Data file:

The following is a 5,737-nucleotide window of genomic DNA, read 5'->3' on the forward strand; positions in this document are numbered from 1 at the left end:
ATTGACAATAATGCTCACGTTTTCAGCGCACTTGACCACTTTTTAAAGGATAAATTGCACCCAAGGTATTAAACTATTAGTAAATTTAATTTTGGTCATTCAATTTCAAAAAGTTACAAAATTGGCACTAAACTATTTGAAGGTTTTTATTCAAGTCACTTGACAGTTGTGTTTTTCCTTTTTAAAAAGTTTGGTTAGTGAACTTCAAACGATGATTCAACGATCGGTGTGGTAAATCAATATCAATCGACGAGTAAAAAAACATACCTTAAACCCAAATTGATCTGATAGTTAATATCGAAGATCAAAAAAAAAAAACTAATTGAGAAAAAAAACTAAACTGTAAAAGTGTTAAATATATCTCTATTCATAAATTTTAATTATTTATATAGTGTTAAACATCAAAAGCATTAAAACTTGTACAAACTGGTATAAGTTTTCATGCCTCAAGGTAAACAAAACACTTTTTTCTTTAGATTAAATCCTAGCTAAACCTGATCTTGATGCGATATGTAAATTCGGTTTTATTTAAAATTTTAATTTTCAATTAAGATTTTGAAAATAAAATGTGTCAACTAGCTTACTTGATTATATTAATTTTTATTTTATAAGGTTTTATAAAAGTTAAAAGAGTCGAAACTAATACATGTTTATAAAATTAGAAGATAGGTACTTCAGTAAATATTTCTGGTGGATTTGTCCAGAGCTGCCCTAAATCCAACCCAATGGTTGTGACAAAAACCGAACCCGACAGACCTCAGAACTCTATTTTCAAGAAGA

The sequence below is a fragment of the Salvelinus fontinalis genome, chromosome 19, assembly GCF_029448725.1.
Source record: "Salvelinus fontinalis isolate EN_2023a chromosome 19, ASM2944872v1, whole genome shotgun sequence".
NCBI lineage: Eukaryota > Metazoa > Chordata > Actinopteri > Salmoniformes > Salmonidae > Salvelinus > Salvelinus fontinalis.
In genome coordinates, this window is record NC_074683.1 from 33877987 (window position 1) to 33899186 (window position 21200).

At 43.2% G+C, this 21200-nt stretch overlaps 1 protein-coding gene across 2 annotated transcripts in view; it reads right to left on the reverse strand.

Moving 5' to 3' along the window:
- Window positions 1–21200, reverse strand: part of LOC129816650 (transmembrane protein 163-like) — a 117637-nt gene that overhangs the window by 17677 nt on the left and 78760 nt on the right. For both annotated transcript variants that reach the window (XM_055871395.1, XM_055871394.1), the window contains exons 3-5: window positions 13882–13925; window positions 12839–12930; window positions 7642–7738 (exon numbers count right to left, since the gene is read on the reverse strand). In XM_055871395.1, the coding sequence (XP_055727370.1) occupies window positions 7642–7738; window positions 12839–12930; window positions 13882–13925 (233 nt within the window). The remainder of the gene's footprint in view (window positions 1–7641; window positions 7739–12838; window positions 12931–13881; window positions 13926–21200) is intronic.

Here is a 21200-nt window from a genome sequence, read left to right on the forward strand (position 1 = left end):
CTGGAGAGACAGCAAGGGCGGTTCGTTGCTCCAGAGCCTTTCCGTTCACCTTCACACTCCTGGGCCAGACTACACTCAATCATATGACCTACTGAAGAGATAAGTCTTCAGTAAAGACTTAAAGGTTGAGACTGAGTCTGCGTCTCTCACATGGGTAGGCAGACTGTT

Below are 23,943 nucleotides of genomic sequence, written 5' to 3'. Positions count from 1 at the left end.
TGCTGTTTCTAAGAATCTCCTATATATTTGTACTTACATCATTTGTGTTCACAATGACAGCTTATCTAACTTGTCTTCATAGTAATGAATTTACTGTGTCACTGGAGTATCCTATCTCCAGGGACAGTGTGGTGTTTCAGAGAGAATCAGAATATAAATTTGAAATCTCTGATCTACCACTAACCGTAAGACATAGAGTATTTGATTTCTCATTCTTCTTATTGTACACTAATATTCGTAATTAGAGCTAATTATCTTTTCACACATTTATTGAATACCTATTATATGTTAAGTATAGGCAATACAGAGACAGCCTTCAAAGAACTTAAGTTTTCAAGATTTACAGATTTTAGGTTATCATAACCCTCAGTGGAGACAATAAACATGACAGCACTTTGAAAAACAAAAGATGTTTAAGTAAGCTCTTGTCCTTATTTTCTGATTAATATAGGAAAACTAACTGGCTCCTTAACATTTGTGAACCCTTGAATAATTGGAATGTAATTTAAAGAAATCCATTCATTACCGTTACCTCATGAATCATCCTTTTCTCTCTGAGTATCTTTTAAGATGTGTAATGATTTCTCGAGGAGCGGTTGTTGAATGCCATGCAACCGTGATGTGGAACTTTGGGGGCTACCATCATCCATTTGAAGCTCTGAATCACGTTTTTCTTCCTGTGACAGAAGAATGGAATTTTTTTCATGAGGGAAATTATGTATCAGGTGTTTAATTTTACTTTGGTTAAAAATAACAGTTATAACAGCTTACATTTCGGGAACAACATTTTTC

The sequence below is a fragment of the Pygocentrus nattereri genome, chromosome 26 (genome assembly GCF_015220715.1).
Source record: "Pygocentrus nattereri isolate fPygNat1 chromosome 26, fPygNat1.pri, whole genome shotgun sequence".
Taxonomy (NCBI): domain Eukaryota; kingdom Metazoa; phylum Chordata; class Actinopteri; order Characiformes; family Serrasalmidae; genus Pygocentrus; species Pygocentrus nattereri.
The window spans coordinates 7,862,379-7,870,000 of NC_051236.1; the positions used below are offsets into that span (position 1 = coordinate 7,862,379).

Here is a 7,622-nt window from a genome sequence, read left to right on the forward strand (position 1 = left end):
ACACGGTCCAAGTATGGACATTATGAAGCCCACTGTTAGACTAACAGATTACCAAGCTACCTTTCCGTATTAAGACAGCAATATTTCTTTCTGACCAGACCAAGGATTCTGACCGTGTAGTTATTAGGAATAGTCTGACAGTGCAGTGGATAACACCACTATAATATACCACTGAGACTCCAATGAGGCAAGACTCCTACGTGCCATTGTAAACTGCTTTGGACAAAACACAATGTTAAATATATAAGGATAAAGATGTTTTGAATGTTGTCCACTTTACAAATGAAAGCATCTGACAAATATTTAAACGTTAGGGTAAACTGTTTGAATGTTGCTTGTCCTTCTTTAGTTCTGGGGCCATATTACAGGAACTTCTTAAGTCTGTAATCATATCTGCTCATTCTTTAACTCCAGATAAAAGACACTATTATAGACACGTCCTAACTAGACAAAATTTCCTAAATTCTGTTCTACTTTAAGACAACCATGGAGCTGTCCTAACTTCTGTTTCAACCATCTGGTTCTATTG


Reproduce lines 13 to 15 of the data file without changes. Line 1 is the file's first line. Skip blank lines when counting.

TGCTGTTTCTAAGAATCTCCTATATATTTGTACTTACATCATTTGTGTTCACAATGACAGCTTATCTAACTTGTCTTCATAGTAATGAATTTACTGTGTCACTGGAGTATCCTATCTCCAGGGACAGTGTGGTGTTTCAGAGAGAATCAGAATATAAATTTGAAATCTCTGATCTACCACTAACCGTAAGACATAGAGTATTTGATTTCTCATTCTTCTTATTGTACACTAATATTCGTAATTAGAGCTAATTATCTTTTCACACATTTATTGAATACCTATTATATGTTAAGTATAGGCAATACAGAGACAGCCTTCAAAGAACTTAAGTTTTCAAGATTTACAGATTTTAGGTTATCATAACCCTCAGTGGAGACAATAAACATGACAGCACTTTGAAAAACAAAAGATGTTTAAGTAAGCTCTTGTCCTTATTTTCTGATTAATATAGGAAAACTAACTGGCTCCTTAACATTTGTGAACCCTTGAATAATTGGAATGTAATTTAAAGAAATCCATTCATTACCGTTACCTCATGAATCATCCTTTTCTCTCTGAGTATCTTTTAAGATGTGTAATGATTTCTCGAGGAGCGGTTGTTGAATGCCATGCAACCGTGATGTGGAACTTTGGGGGCTACCATCATCCATTTGAAGCTCTGAATCACGTTTTTCTTCCTGTGACAGAAGAATGGAATTTTTTTCATGAGGGAAATTATGTATCAGGTGTTTAATTTTACTTTGGTTAAAAATAACAGTTATAACAGCTTACATTTCGGGAACAACATTTTTC

The sequence below is a fragment of the Pygocentrus nattereri genome, chromosome 26 (genome assembly GCF_015220715.1).
Source record: "Pygocentrus nattereri isolate fPygNat1 chromosome 26, fPygNat1.pri, whole genome shotgun sequence".